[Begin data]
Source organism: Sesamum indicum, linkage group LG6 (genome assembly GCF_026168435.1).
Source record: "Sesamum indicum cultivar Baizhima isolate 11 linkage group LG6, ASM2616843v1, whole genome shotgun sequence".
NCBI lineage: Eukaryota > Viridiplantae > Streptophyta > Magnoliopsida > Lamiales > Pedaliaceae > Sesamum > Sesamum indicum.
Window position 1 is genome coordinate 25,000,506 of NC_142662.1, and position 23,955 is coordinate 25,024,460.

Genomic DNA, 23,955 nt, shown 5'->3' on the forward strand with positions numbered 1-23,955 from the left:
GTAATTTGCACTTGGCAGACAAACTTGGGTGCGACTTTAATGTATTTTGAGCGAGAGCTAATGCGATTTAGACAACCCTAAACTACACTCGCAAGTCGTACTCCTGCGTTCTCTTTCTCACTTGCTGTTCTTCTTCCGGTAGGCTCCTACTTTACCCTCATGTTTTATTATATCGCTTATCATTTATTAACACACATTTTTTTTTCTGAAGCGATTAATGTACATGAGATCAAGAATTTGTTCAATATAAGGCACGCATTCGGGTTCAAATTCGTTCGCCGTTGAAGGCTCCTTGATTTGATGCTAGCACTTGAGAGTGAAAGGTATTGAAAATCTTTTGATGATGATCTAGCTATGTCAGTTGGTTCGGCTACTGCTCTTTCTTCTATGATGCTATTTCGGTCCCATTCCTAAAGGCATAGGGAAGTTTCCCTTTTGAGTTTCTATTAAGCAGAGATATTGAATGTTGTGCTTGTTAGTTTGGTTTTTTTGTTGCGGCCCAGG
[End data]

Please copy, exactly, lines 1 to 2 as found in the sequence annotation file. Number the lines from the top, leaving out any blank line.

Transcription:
Source organism: Sesamum indicum, linkage group LG6 (genome assembly GCF_026168435.1).
Source record: "Sesamum indicum cultivar Baizhima isolate 11 linkage group LG6, ASM2616843v1, whole genome shotgun sequence".